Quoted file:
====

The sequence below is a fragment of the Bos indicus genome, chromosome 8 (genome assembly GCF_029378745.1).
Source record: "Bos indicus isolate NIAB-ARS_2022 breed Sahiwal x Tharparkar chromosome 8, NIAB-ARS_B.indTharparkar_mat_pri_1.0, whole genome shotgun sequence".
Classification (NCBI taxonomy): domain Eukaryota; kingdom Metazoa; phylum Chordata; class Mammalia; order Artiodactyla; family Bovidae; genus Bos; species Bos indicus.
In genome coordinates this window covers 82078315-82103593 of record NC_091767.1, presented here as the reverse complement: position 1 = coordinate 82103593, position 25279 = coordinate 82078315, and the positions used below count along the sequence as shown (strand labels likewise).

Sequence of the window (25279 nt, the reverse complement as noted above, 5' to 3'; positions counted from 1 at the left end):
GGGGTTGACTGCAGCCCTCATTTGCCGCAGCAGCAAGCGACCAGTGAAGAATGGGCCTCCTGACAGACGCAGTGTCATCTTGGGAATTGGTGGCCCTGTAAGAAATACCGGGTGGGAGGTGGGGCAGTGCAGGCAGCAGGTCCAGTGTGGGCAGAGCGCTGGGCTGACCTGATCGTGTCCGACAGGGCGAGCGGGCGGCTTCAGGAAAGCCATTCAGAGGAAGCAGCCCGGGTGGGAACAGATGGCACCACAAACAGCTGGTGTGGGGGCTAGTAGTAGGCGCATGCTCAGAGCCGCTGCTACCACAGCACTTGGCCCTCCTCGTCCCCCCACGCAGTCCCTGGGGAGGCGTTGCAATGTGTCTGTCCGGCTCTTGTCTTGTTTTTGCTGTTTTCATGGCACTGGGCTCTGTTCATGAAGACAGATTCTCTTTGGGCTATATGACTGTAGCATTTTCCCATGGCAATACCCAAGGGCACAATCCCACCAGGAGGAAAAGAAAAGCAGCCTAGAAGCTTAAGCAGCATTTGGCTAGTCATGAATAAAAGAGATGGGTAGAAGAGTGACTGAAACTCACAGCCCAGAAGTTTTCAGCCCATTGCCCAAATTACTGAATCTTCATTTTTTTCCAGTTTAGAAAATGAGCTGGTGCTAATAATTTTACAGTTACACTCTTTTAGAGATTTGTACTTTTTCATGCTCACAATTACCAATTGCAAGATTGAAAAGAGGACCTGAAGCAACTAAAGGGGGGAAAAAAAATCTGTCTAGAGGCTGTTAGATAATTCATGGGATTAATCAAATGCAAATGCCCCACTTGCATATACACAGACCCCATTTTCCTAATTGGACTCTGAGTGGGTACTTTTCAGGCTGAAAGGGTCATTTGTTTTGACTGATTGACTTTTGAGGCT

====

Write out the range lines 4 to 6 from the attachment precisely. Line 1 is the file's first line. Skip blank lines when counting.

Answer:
In genome coordinates this window covers 82078315-82103593 of record NC_091767.1, presented here as the reverse complement: position 1 = coordinate 82103593, position 25279 = coordinate 82078315, and the positions used below count along the sequence as shown (strand labels likewise).

Sequence of the window (25279 nt, the reverse complement as noted above, 5' to 3'; positions counted from 1 at the left end):
GGGGTTGACTGCAGCCCTCATTTGCCGCAGCAGCAAGCGACCAGTGAAGAATGGGCCTCCTGACAGACGCAGTGTCATCTTGGGAATTGGTGGCCCTGTAAGAAATACCGGGTGGGAGGTGGGGCAGTGCAGGCAGCAGGTCCAGTGTGGGCAGAGCGCTGGGCTGACCTGATCGTGTCCGACAGGGCGAGCGGGCGGCTTCAGGAAAGCCATTCAGAGGAAGCAGCCCGGGTGGGAACAGATGGCACCACAAACAGCTGGTGTGGGGGCTAGTAGTAGGCGCATGCTCAGAGCCGCTGCTACCACAGCACTTGGCCCTCCTCGTCCCCCCACGCAGTCCCTGGGGAGGCGTTGCAATGTGTCTGTCCGGCTCTTGTCTTGTTTTTGCTGTTTTCATGGCACTGGGCTCTGTTCATGAAGACAGATTCTCTTTGGGCTATATGACTGTAGCATTTTCCCATGGCAATACCCAAGGGCACAATCCCACCAGGAGGAAAAGAAAAGCAGCCTAGAAGCTTAAGCAGCATTTGGCTAGTCATGAATAAAAGAGATGGGTAGAAGAGTGACTGAAACTCACAGCCCAGAAGTTTTCAGCCCATTGCCCAAATTACTGAATCTTCATTTTTTTCCAGTTTAGAAAATGAGCTGGTGCTAATAATTTTACAGTTACACTCTTTTAGAGATTTGTACTTTTTCATGCTCACAATTACCAATTGCAAGATTGAAAAGAGGACCTGAAGCAACTAAAGGGGGGAAAAAAAATCTGTCTAGAGGCTGTTAGATAATTCATGGGATTAATCAAATGCAAATGCCCCACTTGCATATACACAGACCCCATTTTCCTAATTGGACTCTGAGTGGGTACTTTTCAGGCTGAAAGGGTCATTTGTTTTGACTGATTGACTTTTGAGGCT